Miss Elizabeth Dowdell Heard Only the Cries and Sobs of the Passengers as the White Star Liner Went Down at Sea
Miss Elizabeth Dowdell, 30 years old, of 215 Park avenue, Union Hill, one of the Titanic survivors, tells a story widely different in many respects from the accepted tales of the wreck. She particularly describes the treatment received on board the Carpathia, and recites instances of how the shipwrecked passengers were robbed by those who offered to send telegraphic messages when the ship first touched land.
There was no band playing "Nearer My God to Thee" at the crash, according to her story, but the scene was one of the utmost desolation, with only the chivalry of the men passengers to alleviate the terror of the situation.
Miss Dowdell was returning to the United States as governess for six-year-old Ethel Emanuel, child of a well-known English opera singer now in London. The child was also saved with the governess and is now with relatives in New York. The mother is still in London, having signed a six months' contract. Miss Dowdell had taken the little girl over to England with on the Olympic, sister to the Titanic, several weeks ago.
"When taken on the Carpathia," she says, "we were herded on deck, cold chilled, and with only so much clothing as we were able to snatch. I had taken time to dress, however, and also to clothe my charge. I even put on her kid gloves before starting for the deck. De [sic] had arrived on deck late, and were put into lifeboat No. 15.
FED ON HARD-TACK
"On the Carpathia we were looked over by the officers, and those who apparently had nothing were all ordered down into the steerage. With my charge I was put in with the rest. We were fed on hard-tack. Many of us refused to eat, and when the Carpathia's officers saw this, they let us come into the second cabin. Before this we had been down in the steerage for a full day, rubbing arms with Chinese emmigrants. [sic] We were desperately hungry by the time they had decided to take us out of this place.
"All of the survivors who were recognized to have been of prominence or means, were well taken care of and given choice treatment, while we were accorded anything but that.
"Those who had money could send telegrams, and those without funds had to go without. I had five dollars in my pocketbook, and when the tug came alongside to take off any messages, I was charged a dollar a word to send word to Mrs. Emanuel, in England, telling of our rescue and the safety of her daughter.
"One man, a barber, had but $1.25 with him, and he handed over one dollar of this to send the word "safe" to his mother.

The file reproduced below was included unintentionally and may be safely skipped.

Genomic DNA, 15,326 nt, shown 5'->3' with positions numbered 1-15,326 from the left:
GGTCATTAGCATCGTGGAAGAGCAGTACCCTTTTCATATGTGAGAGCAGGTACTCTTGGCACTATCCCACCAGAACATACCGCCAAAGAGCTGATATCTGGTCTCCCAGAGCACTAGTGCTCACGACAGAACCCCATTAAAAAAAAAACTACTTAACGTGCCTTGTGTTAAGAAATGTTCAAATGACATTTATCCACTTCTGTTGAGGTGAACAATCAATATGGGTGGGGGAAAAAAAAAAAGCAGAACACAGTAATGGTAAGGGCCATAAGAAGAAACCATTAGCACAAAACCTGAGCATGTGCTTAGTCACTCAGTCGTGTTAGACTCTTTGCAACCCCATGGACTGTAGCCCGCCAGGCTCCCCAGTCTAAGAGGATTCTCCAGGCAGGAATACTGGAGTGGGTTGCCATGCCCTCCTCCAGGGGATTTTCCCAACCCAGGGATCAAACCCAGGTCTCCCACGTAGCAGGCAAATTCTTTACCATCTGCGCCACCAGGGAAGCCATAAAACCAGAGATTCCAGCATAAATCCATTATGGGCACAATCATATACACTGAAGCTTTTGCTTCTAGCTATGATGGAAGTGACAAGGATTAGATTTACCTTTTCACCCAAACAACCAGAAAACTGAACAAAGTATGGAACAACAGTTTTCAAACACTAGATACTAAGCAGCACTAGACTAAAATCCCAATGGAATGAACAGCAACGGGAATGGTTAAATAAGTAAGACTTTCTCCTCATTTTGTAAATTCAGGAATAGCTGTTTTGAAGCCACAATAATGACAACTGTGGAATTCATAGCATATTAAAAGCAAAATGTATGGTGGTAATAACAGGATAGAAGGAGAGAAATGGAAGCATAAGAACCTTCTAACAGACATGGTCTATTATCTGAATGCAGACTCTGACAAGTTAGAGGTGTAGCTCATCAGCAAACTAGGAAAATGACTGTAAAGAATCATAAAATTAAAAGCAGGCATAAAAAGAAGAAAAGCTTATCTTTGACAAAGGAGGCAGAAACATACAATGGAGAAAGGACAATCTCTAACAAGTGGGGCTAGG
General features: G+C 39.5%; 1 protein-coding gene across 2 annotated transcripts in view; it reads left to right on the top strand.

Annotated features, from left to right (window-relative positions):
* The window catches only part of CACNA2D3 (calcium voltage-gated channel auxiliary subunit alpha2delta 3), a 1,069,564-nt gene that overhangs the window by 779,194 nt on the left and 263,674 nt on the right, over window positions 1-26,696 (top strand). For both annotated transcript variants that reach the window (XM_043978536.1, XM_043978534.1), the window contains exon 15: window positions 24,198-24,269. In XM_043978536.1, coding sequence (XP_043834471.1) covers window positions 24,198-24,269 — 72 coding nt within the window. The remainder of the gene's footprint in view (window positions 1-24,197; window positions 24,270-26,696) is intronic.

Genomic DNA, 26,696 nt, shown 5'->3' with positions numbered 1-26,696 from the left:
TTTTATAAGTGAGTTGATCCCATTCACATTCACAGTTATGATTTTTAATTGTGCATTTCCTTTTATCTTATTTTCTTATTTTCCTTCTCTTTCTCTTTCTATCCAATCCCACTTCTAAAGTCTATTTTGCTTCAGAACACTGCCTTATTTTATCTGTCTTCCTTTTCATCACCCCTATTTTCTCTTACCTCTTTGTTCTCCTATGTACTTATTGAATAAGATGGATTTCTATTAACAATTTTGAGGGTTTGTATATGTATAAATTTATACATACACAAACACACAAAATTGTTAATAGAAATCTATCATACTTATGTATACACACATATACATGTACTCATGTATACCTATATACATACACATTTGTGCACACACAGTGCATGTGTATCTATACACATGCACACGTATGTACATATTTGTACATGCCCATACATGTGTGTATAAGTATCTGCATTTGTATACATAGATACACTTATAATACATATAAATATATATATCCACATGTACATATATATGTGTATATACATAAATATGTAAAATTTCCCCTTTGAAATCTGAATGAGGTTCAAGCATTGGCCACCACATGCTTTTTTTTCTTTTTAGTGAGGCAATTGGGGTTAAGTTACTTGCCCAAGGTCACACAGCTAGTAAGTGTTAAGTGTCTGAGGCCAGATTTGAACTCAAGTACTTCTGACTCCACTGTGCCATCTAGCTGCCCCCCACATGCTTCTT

"Prior to the wreck there was open gambling aboard the Titanic every day. No effort was made to conceal it. Even on Sunday the tables were crowded with men of the first and second cabins, and the games were open to anyone who wished to enter.
NEAR THE ICEBERG
"The iceberg was plainly visible from the lifeboat in which I was. In fact we rowed towards it as soon as we could. It was about five stories in height, and at least a block square.
"My honest impression was that we struck the iceberg head-on. The impact was not very great, but a terrible shiver seemed to go through the ship at the time.
"I had put Ethel to bed, and was preparing to retire myself when the crash came. I went into the passageway and asked a steward what was wrong. He assured me that everything was all right. I went back, to go to bed, but scarcely had I closed the door, when someone came running along the passage, ordering all hands to dress and put on life belts.
"I took my time in getting ready, not thinking the situation was serious. I firmly believed the Titanic was unsinkable. When we tried to get to the deck the stairways were so crowded that we could not get to the deck above. Men and women were climbing over each other here, and it was impossible for them to move. They appeared to me to be steerage passengers, and their cries and curses were terrible to hear.
"Finally some of the men passengers realized that it would be impossible to get up by the stairways, and they hoisted the women and children to seamen on the gallery above. They clasped their hands together, to enable the women to step upon them and reach out to those who would grasp them.
A GALLANT ENGLISHMAN
"An Englishman stepped to my side and picked up my charge. He held her up as high as possible, but she was too small to grasp the hands overhead. Finally he stood alongside one of the poles and lifted her to his shoulders. Still she could not get up.
"Step on my face, kiddie," he said.
"She did, and was lifted up. Then I placed my foot on his two hands and climbed above. The child had her shoes on, too, and his face was frightfully scratched. Still, he smiled bravely when he assisted me.
" 'Good bye, Miss, and good luck,' " he said.